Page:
Then head to the booth by car and start queueing.
There is no point being first of last. It does not mean you will get out first. Placement of all the vehicles inside a ferry is complicated. You never know where you will be.
So just wait in line and follow the directions of the crews.
Once parked, close your mirrors and you car, and make your way to the living areas. Make sure you take all you need as you may not be able to go back to your car.
Advice when on the ferry: If you feel sick and don't have medicine, ask for ice chips or buy a sorbet and eat slowly.
#20 to 21 - Parking in New Zealand
#20 - Parking in towns
Most parking spots in large and medium cities require paiement.
There is one important rule to know:
On streets with lanes in each direction, you are not allowed to park opposite the traffic. You can be fined or towed away for parking on the wrong side of the road. They do apply this rule.
#21 - Parking at attractions
Overall I have never had any issue finding a parking spaces and most carparks are free
Where to stay in New Zealand?
- In Auckland, to explore the vibrant city - see best rated accommodations
- In Rotorua, to visit the geothermal parks - see best rated accommodations
- In Wellington, to feel the vibe of the capital city - see best rated accommodations
- In New Plymouth, to admire Mount Taranaki - see best rated accommodations
- In Kaikoura, for dolphins and whales - see best rated accommodations
- In Queenstown, for the mountains - see best rated accommodations
- In Dunedin, to explore the Catlins - see best rated accommodations
- In Lake Tekapo, to admire Lake Pukaki, Mount cook and the Dark Sky - see accommodations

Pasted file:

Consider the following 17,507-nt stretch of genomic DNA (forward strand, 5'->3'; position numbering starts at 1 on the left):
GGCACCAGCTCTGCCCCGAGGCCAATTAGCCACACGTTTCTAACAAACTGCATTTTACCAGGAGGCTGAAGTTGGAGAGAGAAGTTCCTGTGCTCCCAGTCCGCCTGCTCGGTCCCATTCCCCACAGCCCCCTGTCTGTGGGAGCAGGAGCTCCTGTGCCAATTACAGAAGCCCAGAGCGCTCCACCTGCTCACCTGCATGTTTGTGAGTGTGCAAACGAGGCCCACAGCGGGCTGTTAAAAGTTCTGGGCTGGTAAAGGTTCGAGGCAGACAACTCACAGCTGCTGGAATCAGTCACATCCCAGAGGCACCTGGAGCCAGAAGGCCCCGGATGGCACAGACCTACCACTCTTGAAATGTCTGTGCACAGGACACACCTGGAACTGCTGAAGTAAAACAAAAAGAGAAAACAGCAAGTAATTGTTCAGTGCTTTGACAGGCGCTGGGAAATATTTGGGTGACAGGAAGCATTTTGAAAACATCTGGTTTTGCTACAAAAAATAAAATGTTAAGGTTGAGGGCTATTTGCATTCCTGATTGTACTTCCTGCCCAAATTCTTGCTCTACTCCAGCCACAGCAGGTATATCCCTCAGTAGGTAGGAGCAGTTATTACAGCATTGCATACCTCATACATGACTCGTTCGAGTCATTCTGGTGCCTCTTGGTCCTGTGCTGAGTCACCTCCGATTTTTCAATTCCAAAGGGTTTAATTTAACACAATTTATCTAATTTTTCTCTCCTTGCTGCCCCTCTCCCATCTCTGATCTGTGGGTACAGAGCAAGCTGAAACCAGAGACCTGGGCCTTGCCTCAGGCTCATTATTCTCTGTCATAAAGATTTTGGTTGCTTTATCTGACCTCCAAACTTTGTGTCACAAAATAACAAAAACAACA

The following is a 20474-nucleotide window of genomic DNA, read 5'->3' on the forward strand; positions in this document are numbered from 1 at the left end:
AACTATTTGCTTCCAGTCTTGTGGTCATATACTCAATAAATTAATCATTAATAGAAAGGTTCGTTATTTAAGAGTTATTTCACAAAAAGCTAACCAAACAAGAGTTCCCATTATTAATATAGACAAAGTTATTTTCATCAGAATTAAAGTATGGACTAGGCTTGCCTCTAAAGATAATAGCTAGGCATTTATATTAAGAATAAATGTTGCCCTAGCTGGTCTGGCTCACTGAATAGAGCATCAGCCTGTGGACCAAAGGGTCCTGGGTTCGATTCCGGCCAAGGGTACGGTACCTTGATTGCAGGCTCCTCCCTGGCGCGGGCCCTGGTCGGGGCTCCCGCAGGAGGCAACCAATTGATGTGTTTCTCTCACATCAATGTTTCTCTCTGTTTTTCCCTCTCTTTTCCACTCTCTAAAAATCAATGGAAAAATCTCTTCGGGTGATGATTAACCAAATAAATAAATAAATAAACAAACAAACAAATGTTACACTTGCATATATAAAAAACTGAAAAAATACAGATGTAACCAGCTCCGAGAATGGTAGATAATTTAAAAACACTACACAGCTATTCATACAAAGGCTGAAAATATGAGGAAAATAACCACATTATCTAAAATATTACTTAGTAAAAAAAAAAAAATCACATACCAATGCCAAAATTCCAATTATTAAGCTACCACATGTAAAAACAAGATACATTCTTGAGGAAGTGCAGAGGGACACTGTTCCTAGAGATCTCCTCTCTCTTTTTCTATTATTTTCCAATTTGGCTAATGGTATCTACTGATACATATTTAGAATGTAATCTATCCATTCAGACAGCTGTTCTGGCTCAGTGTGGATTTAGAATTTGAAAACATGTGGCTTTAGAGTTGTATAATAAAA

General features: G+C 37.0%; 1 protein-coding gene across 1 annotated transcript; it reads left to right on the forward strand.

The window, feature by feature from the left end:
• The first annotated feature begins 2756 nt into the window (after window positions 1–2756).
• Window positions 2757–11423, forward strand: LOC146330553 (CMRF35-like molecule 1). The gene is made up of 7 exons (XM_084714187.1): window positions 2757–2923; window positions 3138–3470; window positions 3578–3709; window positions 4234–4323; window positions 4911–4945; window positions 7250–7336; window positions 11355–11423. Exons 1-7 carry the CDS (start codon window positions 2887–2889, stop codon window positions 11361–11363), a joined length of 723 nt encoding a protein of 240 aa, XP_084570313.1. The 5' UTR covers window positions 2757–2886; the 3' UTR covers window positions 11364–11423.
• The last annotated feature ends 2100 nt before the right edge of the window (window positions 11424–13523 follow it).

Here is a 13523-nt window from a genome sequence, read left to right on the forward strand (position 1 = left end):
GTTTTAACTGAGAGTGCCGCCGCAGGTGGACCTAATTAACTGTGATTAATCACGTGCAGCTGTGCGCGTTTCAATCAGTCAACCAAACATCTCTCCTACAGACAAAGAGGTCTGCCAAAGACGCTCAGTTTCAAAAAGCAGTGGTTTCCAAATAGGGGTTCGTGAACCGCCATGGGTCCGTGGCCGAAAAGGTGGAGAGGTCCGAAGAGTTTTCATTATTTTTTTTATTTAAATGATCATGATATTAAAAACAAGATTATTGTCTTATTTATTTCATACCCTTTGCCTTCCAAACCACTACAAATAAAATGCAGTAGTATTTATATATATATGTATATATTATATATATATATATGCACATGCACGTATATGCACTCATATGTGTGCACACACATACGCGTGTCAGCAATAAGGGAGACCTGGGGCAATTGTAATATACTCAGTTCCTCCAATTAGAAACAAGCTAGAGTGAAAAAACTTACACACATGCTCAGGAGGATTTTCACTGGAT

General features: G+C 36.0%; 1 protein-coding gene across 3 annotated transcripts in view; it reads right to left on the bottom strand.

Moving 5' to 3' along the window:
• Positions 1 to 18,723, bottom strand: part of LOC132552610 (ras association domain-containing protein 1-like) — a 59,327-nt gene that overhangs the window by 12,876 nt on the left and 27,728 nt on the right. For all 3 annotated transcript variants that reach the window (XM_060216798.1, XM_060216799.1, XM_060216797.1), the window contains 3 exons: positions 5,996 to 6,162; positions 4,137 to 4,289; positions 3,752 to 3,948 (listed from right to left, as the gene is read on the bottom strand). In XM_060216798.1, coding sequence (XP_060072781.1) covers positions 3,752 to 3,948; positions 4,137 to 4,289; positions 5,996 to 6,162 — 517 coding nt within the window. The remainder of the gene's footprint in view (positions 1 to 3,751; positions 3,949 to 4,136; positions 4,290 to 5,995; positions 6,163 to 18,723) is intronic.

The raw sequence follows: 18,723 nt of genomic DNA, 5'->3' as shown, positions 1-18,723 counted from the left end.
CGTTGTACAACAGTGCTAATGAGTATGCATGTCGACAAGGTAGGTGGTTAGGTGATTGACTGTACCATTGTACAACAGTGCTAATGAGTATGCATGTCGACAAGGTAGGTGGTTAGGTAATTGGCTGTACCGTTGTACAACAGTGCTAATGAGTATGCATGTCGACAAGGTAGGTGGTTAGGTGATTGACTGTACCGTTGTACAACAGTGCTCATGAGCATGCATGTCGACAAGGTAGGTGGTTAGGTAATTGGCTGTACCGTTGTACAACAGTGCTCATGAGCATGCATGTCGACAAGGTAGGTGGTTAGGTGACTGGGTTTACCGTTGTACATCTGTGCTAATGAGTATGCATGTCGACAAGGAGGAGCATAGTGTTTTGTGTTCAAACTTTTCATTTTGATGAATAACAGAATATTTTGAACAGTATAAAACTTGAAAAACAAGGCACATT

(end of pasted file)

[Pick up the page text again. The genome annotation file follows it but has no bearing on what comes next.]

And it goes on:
Find more inspiration in my article about where to stay in New Zealand
#22 - Most beautiful roads in New Zealand
If you want to drive on the most beautiful roads in NZ, don't miss:
- Arthur's pass road
- Along lake Pukaki towards Mount Cook
- Lindis Pass between Wanaka and Omarama
- The road to Milford Sound
#23 to 26 - Renting a car in New Zealand
Below is a snapshot with the main things to know.
You can learn more on my article about renting a car in New Zealand.
#23 - Type of car to rent
- You will often have you luggage with you changing accommodations, so you want a trunk big enough to have them all in and nothing visible in the car - No need to tempt thieves.
- Choose a car with a good motor: there are hills and lots turning. You want a car that can stay stable so that the drive is really more enjoyable
- 4WD not necessary
- Cars are mostly automatic
#24 - Where to rent
The largest car rental hubs in New Zealand are:
#25 - Best rental car company
On the my favorite platform Discovercars.com, each rental company has a mark on 10 points. This is an average of the marks given by actual customers.
On the search page, you have a filter to select only the best rated ones.
Some of the best rated rental car companies in New Zealand are:
Plan your New Zealand Itinerary
Check out some of my articles about NZ:
- New Zealand North Island vs South Island - read article
- New Zealand in 50 photos - read article
- 20 Best waterfalls in New Zealand - read article
- 15 most beautiful beaches in New Zealand - read article
- Things to do in New Zealand North island - read article
- Things to do in New Zealand South island - read article
- New Zealand hidden gems - read article
- How to plan a New Zealand road trip - read article
- New Zealand 2 week itinerary - read article
Or check out my travel guide to help you plan:
Plan your perfect trip around New Zealand!
And keep track of your own trip!